But when we partner with the private sector, we can really accelerate things. For example, we worked with Culver Studios, who in turn engaged the RAND Corporation. RAND researchers are studying what changes we can make quickly and helping us do targeted outreach with neighborhood stakeholders in parallel to the city’s outreach process. That has worked really well for us.
We’re also working with the Harvard Behavioral Insight Group—an interdepartmental partnership of the Harvard Business School and the Kennedy School of Public Policy—to study the scooter phenomenon by studying the use of Bird scooters. It’s fantastic because we have very rich data from the scooter companies—both cell phone data and GPS data. We know exactly where every scooter goes, and we’re going to learn exactly how much of a first/last-mile solution they are. Another new technology partnership we’re working on is the Holy Grail for many cities: on-demand microtransit. It’s like a Shared Lyft or uberPOOL that’s run in partnership with the city, to transport people in a new way that’s different from our existing transit.
TPR – Neighboring cities to Culver City—i.e. Santa Monica, Los Angeles, and Beverly Hills—have publicly struggled to manage what you’ve called the “scooter phenomenon.” How did Culver City manage to adopt its well-received regulations so quickly?
TS – We were lucky, and we were smart. As soon as the scooters appeared in Santa Monica and the Palms area of Los Angeles, we knew they’d be coming to us. It happened that I knew the head of government relations at Bird because he had previously worked for a local assemblymember. I started a conversation with him and our city manager immediately.
We were able to negotiate to keep Bird out of Culver City until we had at least a start on a regulatory regime. That way, when they did come, we already had trial regulations in place. We are in that trial period now, and we’ve been able to transition into scooters much more smoothly than any city I know of in the region.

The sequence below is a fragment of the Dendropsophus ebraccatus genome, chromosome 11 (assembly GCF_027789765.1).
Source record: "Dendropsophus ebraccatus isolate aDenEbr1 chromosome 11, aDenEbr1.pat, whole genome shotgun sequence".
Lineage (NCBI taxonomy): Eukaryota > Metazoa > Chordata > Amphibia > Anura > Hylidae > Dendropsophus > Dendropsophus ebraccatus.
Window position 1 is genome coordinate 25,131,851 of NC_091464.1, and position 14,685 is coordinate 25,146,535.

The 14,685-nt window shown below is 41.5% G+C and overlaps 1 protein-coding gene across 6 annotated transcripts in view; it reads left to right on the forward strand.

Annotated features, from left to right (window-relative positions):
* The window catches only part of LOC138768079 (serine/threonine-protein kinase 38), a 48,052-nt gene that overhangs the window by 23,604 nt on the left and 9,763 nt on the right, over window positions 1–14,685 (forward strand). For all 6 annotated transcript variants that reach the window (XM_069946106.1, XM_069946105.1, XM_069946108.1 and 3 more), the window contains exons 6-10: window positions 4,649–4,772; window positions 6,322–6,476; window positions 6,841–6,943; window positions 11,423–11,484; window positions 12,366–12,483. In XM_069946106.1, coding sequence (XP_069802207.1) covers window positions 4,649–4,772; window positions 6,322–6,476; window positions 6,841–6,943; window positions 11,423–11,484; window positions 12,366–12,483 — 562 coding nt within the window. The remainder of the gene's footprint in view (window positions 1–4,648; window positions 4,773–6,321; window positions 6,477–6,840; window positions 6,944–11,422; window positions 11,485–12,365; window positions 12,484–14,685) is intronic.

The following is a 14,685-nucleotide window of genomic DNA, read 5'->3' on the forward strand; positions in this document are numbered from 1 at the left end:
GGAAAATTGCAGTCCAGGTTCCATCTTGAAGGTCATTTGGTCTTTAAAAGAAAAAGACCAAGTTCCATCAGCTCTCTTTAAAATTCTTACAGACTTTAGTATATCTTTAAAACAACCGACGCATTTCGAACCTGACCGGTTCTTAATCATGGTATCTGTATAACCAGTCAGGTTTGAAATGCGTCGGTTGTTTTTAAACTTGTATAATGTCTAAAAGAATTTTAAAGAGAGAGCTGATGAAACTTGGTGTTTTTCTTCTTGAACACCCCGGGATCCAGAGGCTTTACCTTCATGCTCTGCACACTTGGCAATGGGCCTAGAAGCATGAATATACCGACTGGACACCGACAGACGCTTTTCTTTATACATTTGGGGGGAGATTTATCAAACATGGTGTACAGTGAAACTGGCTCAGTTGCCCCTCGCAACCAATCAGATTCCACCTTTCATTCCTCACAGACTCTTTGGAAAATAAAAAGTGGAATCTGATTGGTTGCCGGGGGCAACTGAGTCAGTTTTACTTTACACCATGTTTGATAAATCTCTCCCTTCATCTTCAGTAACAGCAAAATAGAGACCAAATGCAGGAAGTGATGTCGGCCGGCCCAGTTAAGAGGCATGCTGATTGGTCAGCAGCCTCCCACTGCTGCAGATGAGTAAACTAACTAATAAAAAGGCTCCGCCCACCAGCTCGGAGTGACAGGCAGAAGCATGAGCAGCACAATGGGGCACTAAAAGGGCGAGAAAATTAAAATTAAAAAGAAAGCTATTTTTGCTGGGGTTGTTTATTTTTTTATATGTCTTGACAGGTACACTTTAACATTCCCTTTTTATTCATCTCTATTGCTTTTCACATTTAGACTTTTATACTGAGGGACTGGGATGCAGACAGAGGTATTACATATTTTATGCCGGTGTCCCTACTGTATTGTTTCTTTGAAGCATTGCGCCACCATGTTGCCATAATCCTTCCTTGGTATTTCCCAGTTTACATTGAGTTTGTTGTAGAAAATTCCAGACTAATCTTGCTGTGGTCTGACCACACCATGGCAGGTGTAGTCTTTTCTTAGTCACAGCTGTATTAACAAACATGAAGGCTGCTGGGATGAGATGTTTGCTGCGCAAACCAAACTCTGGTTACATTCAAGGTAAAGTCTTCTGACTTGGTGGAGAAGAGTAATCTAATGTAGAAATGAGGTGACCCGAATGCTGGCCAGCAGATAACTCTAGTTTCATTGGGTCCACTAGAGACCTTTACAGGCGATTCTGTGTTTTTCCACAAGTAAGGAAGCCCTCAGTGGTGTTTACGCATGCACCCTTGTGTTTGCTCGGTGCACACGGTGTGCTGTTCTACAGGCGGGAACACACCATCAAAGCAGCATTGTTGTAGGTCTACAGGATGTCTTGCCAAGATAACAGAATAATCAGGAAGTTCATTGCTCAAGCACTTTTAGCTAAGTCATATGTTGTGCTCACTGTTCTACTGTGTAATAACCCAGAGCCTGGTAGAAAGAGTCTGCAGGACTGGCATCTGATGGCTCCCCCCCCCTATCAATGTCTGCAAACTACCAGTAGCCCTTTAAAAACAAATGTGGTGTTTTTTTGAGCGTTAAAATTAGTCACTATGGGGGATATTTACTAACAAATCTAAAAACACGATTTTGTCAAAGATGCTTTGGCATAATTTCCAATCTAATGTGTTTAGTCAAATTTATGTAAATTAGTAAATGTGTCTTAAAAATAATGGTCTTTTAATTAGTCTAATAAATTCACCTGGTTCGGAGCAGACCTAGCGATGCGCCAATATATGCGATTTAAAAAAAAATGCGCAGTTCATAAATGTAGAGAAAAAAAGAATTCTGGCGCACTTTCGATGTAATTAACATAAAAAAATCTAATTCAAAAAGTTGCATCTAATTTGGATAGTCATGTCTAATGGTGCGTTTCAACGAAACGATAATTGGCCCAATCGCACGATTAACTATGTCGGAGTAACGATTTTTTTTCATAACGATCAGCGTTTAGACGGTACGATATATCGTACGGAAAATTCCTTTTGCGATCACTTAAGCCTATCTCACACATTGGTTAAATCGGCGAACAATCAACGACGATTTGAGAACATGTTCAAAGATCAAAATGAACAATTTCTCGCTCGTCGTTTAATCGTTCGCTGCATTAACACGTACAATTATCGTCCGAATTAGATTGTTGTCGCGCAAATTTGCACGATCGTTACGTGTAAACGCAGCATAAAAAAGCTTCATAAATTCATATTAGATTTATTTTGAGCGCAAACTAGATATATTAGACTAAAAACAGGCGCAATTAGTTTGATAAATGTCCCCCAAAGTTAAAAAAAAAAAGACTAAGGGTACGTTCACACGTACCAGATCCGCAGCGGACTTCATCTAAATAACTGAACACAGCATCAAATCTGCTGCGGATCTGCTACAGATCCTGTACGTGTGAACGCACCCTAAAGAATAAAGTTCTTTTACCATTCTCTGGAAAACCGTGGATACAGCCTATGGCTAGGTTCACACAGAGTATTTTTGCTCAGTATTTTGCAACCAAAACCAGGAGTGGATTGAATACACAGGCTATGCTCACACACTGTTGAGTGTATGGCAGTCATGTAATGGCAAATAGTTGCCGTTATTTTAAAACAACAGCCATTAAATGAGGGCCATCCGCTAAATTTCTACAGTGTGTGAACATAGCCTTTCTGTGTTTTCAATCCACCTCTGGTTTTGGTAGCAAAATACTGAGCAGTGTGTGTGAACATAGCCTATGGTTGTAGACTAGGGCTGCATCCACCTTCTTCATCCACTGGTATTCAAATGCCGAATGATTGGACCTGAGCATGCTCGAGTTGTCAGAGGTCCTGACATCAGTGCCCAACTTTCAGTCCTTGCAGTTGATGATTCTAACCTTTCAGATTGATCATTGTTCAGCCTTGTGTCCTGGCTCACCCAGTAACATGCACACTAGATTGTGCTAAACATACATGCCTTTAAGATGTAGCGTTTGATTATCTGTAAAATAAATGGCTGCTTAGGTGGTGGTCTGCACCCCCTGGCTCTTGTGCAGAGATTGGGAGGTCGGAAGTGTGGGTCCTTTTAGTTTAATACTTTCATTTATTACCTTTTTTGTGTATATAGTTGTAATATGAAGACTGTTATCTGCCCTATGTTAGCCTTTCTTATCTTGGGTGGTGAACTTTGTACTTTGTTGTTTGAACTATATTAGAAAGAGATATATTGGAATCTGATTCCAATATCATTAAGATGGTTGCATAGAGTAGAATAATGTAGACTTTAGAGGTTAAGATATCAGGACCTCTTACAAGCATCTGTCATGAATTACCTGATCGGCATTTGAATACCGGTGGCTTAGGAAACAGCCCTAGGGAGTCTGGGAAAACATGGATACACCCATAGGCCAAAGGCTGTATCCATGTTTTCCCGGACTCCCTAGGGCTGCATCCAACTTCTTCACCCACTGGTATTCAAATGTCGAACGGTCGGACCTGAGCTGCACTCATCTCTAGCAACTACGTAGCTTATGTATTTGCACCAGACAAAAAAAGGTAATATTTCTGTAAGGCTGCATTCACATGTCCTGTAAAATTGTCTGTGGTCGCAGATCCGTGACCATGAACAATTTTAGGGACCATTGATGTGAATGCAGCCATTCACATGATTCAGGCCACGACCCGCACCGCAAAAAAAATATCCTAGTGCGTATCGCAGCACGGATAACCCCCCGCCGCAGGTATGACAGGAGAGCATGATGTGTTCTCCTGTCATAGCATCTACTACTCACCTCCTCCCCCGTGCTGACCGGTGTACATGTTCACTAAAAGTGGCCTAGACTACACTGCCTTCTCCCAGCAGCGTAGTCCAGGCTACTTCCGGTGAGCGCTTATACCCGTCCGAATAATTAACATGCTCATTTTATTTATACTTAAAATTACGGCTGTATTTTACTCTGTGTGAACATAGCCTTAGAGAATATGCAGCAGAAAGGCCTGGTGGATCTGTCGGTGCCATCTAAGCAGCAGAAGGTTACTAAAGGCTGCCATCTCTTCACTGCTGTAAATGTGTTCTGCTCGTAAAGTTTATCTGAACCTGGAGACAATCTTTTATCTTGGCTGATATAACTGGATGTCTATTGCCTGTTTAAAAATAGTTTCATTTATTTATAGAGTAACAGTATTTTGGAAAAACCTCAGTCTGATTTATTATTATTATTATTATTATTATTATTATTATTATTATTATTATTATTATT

TPR – Elaborate more on Culver City’s plans for microtransit, and on its connection to Metro’s micro-transit program.
TS – We have a terrific relationship with Metro. I was just elected chair of the Metro Sustainability Council, which is part of the Metro Board. And Culver City’s Director of Transportation, Art Ida, is chair of the Regional Association of Transportation Directors, so he has an excellent direct relationship with Metro and with transportation directors from all the surrounding cities. We work hand-in-hand with Metro. We are very aware of their microtransit program, and we are excited to be starting our own program soon—particularly as a public-private partnership. Typically, there are some risks to microtransit: It’s very expensive, especially starting out. A company like Uber or Lyft pays for that with investor money; they’re running at a loss, and planning on the advent of the automated cars to reduce their operational costs tremendously.
As a city, we can’t afford to put a lot of money in as a loss leader. But by approaching a partnership with a private firm, we can fund it in a different way that can really work in a much more sustainable fashion. We have a better idea of how many vehicles we can start with, how long we can run the program, and, if it’s successful, how to grow it without it becoming overwhelmed. We’ll be starting the program in one geofenced area of town, concentrating particularly on the first/last-mile connection to the train. The target users are businesses in our high-tech sector, largely in the Hayden Tract.
TPR – Metro, as our readers know, is undertaking a three-year NextGen Bus Study with the goal of redesigning its bus routes countywide—many of which serve Culver City. Is the model of public bus mobility still valuable to Culver City residents, given the many new first/last-mile transit options the city has been pursuing?
TS – It is absolutely valuable. Light rail is fantastic, but the great challenge is that it doesn’t go everywhere. In Culver City, it goes east and west: downtown and to the beach. But many people come from the north and south. If you’re going to the South Bay or the San Fernando Valley, it doesn’t work very well. So we definitely need buses, and the reality is that we will continue to have cars as well for quite some time as we work to create a more densely knit transportation system.
Our hope for Metro’s NextGen Bus study is that it will enable more people, and people across a wider demographic, to use the bus system.
TPR – Address the promise of Culver City’s Ivy Station development in the context of the City’s mobility planning.